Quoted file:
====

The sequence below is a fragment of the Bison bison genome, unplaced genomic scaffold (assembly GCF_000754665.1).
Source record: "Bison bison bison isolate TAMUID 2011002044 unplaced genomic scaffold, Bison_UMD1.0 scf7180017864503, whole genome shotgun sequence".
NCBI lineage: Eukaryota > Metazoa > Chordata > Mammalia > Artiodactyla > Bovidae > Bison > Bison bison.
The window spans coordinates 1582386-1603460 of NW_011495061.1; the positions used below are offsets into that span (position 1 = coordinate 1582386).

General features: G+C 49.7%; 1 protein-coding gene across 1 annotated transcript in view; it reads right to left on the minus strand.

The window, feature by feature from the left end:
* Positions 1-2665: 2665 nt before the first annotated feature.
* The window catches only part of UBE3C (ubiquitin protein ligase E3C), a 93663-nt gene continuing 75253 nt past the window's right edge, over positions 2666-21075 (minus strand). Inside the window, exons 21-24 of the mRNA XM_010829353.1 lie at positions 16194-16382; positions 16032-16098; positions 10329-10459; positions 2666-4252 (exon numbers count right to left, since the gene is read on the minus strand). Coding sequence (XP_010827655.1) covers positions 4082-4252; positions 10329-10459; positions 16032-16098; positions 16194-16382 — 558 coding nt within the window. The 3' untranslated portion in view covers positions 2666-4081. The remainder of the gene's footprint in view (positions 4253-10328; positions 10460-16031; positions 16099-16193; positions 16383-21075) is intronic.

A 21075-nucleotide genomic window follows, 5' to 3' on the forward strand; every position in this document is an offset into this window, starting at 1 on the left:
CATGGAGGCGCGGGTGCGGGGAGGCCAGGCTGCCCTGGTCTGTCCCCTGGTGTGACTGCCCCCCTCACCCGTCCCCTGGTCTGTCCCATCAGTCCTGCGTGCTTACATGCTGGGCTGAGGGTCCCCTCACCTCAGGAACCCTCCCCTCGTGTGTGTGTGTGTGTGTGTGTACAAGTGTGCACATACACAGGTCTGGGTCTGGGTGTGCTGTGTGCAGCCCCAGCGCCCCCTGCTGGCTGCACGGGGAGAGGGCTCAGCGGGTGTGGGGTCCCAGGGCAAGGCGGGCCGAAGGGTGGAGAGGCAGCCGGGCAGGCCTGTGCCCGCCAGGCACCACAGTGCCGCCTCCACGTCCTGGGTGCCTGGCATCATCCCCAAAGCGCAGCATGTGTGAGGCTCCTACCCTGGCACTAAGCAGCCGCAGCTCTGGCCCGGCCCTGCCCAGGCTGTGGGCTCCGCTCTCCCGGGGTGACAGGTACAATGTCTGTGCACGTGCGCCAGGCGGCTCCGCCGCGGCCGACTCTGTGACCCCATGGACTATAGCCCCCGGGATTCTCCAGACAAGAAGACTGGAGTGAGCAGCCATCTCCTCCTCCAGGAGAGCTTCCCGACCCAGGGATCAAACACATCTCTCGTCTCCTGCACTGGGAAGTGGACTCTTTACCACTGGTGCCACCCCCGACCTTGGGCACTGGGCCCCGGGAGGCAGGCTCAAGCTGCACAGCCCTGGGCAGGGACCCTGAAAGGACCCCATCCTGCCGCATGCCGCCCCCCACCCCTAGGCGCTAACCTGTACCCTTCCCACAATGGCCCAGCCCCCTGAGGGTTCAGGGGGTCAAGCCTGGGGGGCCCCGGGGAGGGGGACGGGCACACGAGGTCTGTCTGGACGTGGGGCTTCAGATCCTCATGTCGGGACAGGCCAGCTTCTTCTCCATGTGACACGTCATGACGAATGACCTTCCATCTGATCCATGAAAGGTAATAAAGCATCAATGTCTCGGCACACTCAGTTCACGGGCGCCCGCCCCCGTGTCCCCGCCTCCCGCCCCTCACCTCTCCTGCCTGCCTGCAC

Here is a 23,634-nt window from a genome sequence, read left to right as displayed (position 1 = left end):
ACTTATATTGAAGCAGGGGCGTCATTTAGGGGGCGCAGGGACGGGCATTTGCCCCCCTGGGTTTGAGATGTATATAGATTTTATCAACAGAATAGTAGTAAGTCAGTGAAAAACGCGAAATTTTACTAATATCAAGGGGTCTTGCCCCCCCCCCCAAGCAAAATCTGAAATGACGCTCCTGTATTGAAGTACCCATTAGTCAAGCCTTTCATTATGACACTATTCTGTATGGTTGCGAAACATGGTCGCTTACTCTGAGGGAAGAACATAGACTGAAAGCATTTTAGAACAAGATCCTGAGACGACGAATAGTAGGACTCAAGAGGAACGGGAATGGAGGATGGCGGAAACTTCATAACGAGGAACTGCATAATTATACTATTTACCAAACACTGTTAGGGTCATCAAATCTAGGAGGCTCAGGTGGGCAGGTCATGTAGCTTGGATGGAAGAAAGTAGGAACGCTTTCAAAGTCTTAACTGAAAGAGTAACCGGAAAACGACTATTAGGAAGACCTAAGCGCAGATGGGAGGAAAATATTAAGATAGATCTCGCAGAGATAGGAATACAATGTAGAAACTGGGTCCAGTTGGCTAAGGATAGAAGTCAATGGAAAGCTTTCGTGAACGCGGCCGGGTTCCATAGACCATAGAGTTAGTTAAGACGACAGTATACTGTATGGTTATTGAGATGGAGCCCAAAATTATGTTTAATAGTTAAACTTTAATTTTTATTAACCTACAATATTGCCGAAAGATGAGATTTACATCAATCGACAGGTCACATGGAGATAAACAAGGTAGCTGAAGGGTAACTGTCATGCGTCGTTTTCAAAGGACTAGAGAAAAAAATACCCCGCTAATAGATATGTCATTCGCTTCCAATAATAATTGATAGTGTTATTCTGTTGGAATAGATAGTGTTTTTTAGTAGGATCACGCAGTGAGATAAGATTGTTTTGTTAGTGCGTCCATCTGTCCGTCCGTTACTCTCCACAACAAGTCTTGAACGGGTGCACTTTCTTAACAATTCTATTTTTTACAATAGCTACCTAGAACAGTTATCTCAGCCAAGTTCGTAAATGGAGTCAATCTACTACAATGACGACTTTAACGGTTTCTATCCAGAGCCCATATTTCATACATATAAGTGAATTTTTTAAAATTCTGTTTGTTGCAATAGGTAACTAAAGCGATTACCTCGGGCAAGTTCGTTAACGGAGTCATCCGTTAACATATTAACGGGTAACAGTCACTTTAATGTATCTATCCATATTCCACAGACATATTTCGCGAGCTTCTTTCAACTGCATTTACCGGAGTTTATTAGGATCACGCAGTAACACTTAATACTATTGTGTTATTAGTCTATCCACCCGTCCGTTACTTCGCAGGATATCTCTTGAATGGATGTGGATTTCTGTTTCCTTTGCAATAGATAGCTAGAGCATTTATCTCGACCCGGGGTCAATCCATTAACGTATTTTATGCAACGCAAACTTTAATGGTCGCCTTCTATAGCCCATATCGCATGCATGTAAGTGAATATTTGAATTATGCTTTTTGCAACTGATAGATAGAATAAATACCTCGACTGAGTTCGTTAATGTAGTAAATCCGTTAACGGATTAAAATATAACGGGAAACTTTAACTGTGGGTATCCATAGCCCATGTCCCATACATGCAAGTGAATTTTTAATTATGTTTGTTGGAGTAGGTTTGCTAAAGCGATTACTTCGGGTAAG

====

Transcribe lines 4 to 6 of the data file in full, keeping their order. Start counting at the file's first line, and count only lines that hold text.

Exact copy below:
The window spans coordinates 1582386-1603460 of NW_011495061.1; the positions used below are offsets into that span (position 1 = coordinate 1582386).

General features: G+C 49.7%; 1 protein-coding gene across 1 annotated transcript in view; it reads right to left on the minus strand.

The window, feature by feature from the left end: